The coronavirus outbreak has seen all sport come to an abrupt halt, leaving a substantial void in many people’s weekly routines.
The pandemic has changed so many aspects of individual’s lives, and the absence of sport pales into insignificance in comparison to the suffering that so many are currently facing.
But for a large number of people, sport provides a distraction from the day to day struggles, and in times like this, it is needed more than ever.
The BBC acted swiftly following the outbreak, adapting in the face of the government’s lockdown guidelines to continue to provide sporting content despite the absence of anything live, offering a slice of normality for people in the uncertain climate.
Speaking to 90min, Steve Rudge, BBC Sport’s lead executive of football, said:
“That’s why having some football in that BBC Match of the Day 10:30 slot we think is quite important.
“It was trying to build a schedule on what we normally do, and it’s amazing to see our teams deliver the last three or four weekends almost four brand new programmes every Saturday, whilst working from home with brand new technology.
The BBC could not predict the scale and the suddenness to which society would grind to a halt. However, the broadcaster did have some pre-recorded links for Football Focus and Match of the Day X, enabling the immediate weekend schedules to be filled, and giving them time to produce fresh content.
“We pre-recorded a lot of links to create ‘best of’ programmes,” Rudge added.
“That allowed us to have discussions with our technical teams – how in the current climate do we ever get a camera in Gary [Lineker] or Dan Walker’s house, how do we get microphone kits to all the people who work on the radio, how do we make all these things happen?”
The BBC have tapped into people’s nostalgia soft spots with Match of Their Day and World Cup Rewind, and have stimulated debate with the Match of the Day: Top 10 Podcast.
“We’re lucky that the podcast commissioned by BBC Sounds to dovetail and work alongside Match of Day the TV show had been filmed but only for promotional clip usage,” Rudge said.
“But the footage was good enough to take to BBC One, so out of this adversity this TV programme was born out of a brilliant podcast commission.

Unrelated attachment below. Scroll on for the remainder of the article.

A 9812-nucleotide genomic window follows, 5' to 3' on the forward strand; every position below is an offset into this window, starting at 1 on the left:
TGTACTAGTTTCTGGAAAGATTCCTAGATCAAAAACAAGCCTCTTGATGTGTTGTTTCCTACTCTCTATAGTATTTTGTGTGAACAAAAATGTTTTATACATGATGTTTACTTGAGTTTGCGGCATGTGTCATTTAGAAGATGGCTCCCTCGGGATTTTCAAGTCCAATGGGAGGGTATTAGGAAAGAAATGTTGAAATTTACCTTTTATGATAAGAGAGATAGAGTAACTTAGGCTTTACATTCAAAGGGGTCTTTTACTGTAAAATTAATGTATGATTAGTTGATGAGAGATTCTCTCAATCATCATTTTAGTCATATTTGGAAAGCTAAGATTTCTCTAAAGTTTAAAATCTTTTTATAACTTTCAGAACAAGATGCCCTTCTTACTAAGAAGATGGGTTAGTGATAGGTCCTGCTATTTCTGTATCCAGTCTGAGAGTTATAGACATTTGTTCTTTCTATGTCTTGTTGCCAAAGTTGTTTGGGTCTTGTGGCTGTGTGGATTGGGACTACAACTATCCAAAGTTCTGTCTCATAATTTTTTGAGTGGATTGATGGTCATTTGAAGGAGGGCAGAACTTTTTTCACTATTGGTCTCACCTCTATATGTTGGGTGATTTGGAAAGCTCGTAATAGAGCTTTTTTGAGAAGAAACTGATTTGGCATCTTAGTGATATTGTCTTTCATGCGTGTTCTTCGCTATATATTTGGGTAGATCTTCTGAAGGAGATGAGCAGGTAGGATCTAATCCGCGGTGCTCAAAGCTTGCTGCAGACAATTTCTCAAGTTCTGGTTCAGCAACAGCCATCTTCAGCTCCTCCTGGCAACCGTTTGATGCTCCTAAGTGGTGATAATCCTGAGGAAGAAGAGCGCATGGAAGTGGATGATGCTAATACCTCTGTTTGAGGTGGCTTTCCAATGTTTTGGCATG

“In a time when people are not as connected as normal because they cannot go and meet their friends in the pub, and can’t engage in that debate, to suddenly see three footballing legends on a Saturday night, all conducting a good football debate like you would do with your friends over Zoom I think is really relatable to people.”
The BBC have drafted out their schedule for April and May so that it mirrors the regular football season, with FA Cup nostalgia planned for FA Cup weekends, and final day of the season content penned in for 17 May.
“We’ve plotted out quite a lot between now and May, and then we’re working out the final plans for some sort of summer of sport across the BBC, for all manner of sports that might bring joy to the biggest audiences as possible, and football will very firmly be a part of that in June.
“We’re not in any position to know what or when [football might return], we’ll just work with all the sporting bodies, when they work out what they might want to do to bring football back, and to be fair to the FA, Premier League, UEFA, FIFA have all been very supportive not just to us at the BBC but I think to all broadcasters in helping us work with them and understanding the needs of audiences, who want to try and see some action, so it’s a big thank you to them as well.”
The fifth episode of Match of the Day: Top 10 is now available to listen to on BBC Sounds or to watch on BBC One this Saturday at 10.20pm.